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4 Transaction Models for Community Hospitals

The hospital industry is in the middle of an uptick in mergers and acquisitions, as thousands of organizations seek to adapt to the shifting U.S. healthcare system, according to Jordan Shields, vice president of Juniper Advisory, an investment bank that works exclusively with hospitals and health systems.

Earlier in the 2000s, Mr. Shields recalls many of the hospitals seeking to join forces with others were "distressed" financially and sought consolidation as a way to stay afloat. However, increasingly, that's no longer the case, he said during a webinar.

"The majority of our clients right now are very strong, single 'A' rated hospitals with strong cash positions and strong balance sheets," he said. "We're seeing a lot of hospitals that are strong that are pursuing transactions because they're looking forward at the emergence of healthcare reform. It's a lot more fun for us to work with strong hospitals that are making decisions because they want to really improve care for their communities versus making a decision because they're worried about the lights going out."

Transactions between hospitals and health systems can take on varying structures, depending on the companies involved and their objectives. During the webinar, Mr. Shields, Holly Carnell, JD, an associate at McGuireWoods, and McGuireWoods Partner Bart Walker, JD, discussed various ways healthcare organizations can structure a deal, including the following four models.

1. Membership substitution/stock transfer. This structure is the most common for hospital deals and generally involves a nonprofit buyer and seller, Ms. Carnell said. These are often noncash deals under which the larger hospital takes on the liabilities of the smaller hospital, and one of the parties becomes the corporate member of the other. One of the benefits of this type of transaction is increased access to clinical resources.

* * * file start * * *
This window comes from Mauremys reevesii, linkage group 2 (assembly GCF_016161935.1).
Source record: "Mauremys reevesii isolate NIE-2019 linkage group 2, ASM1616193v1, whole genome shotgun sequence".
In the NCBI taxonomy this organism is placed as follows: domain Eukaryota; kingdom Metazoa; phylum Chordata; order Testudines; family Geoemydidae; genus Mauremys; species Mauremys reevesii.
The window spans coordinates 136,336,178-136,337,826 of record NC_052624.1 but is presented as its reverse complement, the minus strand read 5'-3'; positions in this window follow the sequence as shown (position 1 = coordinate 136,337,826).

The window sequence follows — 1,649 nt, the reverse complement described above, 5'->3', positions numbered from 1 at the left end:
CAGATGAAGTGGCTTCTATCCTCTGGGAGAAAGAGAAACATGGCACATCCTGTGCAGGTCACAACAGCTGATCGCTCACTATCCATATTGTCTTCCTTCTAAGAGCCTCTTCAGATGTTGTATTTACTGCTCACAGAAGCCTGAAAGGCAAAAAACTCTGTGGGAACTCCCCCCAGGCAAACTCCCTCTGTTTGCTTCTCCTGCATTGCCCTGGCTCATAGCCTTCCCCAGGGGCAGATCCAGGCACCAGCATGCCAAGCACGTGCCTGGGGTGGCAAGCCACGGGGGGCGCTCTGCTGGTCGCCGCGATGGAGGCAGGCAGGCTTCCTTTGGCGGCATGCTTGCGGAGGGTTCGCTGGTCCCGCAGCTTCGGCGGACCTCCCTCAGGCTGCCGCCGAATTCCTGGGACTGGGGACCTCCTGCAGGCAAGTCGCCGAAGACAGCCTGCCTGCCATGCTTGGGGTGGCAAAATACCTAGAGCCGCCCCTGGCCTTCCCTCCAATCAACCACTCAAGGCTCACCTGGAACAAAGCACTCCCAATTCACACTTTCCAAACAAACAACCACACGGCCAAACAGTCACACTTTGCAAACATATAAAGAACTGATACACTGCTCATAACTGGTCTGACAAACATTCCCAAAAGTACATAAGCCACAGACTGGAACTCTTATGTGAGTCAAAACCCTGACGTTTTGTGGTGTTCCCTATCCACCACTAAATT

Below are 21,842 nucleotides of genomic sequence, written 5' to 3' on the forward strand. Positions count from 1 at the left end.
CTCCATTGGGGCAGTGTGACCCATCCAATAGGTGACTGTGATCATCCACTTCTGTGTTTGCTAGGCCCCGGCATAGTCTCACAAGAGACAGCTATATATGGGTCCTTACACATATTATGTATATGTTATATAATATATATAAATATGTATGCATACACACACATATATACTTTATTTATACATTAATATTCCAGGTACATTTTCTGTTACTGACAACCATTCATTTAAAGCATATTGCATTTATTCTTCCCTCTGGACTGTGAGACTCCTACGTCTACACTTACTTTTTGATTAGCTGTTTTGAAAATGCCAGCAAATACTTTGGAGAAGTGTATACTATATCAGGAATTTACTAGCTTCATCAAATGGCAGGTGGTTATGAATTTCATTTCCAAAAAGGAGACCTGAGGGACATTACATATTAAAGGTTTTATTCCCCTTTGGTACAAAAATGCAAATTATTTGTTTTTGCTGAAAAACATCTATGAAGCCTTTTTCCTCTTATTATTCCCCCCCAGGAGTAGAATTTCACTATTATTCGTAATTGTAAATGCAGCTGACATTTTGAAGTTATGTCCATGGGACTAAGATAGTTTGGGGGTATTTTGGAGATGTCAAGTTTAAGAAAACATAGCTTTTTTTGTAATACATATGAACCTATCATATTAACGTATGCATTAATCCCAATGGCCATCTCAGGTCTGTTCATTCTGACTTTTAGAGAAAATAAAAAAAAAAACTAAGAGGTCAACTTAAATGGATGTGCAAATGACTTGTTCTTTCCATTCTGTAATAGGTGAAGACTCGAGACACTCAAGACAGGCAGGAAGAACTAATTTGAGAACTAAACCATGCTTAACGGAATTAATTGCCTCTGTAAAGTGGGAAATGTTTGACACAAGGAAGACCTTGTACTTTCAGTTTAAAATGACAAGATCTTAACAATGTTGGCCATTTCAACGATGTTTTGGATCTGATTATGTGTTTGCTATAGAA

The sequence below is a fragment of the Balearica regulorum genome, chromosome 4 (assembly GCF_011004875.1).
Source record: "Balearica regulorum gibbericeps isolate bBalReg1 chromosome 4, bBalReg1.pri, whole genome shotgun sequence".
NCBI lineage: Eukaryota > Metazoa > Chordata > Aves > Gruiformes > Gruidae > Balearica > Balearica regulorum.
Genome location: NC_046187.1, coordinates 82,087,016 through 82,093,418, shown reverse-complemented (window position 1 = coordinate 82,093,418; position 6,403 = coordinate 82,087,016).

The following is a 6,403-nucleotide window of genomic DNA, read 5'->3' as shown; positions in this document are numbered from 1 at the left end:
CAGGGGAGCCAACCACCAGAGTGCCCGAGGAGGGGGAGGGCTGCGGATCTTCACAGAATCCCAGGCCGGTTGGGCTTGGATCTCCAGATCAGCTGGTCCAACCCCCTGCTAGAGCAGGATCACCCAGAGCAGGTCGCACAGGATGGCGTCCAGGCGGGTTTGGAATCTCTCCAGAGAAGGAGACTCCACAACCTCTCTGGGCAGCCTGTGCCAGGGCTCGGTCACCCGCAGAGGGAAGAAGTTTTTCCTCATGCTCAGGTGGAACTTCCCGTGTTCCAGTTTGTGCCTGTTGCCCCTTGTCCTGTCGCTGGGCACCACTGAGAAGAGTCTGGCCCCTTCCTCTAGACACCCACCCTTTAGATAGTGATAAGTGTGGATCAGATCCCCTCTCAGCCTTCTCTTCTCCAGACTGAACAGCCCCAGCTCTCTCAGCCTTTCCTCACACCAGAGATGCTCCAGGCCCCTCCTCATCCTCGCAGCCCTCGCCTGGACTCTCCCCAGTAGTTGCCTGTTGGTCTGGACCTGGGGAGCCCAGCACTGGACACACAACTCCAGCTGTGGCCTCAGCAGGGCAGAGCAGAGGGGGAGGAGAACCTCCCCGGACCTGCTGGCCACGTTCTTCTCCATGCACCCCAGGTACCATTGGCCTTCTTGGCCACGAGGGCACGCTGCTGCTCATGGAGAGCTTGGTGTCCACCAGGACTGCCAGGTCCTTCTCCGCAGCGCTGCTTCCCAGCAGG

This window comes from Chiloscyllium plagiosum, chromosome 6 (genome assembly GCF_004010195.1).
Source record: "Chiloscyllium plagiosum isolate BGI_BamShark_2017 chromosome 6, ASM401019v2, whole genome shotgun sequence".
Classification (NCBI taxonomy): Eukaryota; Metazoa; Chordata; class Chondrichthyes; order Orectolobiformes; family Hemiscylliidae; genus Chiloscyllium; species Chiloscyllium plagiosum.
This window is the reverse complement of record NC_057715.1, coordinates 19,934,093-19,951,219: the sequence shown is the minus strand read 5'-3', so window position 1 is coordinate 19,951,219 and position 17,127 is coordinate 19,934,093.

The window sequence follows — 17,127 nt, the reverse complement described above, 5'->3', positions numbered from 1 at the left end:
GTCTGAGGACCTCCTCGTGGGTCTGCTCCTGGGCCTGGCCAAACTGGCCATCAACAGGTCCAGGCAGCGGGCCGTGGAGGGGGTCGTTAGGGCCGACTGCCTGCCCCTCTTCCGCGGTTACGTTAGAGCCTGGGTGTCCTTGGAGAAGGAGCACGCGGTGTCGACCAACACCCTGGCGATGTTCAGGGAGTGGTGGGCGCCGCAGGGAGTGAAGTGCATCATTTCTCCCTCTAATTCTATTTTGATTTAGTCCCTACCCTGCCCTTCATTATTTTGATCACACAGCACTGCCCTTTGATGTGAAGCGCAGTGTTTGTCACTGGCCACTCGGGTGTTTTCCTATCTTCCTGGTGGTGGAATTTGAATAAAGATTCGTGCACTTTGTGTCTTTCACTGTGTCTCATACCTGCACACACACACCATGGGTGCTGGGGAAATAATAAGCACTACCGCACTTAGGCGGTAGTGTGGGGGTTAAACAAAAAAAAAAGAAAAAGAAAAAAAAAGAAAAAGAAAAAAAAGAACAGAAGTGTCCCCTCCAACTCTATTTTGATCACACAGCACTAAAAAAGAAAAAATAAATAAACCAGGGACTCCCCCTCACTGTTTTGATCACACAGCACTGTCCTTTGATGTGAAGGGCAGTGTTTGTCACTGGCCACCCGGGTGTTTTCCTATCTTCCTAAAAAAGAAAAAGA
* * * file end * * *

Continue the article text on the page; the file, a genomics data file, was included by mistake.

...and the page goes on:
"The larger hospital is taking all of the liabilities at the smaller hospital," Ms. Carnell said. "The larger hospital may also take over the bond obligations."

One example of this type of transaction is the deal announced last year between Meriter Health Services in Madison, Wis., and Des Moines, Iowa-based UnityPoint Health. Meriter pursued a membership substitution with UnityPoint and ended up retaining a significant amount of local authority, Ms. Carnell said.

2. Asset purchase. This type of transaction generally involves a for-profit buyer and nonprofit seller and in such case is  referred to as a "conversion transaction," Mr. Walker said. It limits the buyer's legal obligations related to historic operations and typically includes a purchase price and debt being retired or defeased.

"You're converting from a nonprofit to a for-profit, although at the end of the day it's not really a true ‘conversion’ in the sense that the legal entity itself is not converting to a new form. Rather, it is moving assets from a tax-exempt entity to a taxable one," he said. "By transferring the assets, you can pick and choose a lot of times which liabilities go over with those assets. That's a benefit that a lot of buyers see."

Medicare-related liabilities, however, can be "stickier" and not so easily shed, Mr. Walker said. Other types of obligations and liabilities can also transfer. For instance, pension liabilities can become a big issue.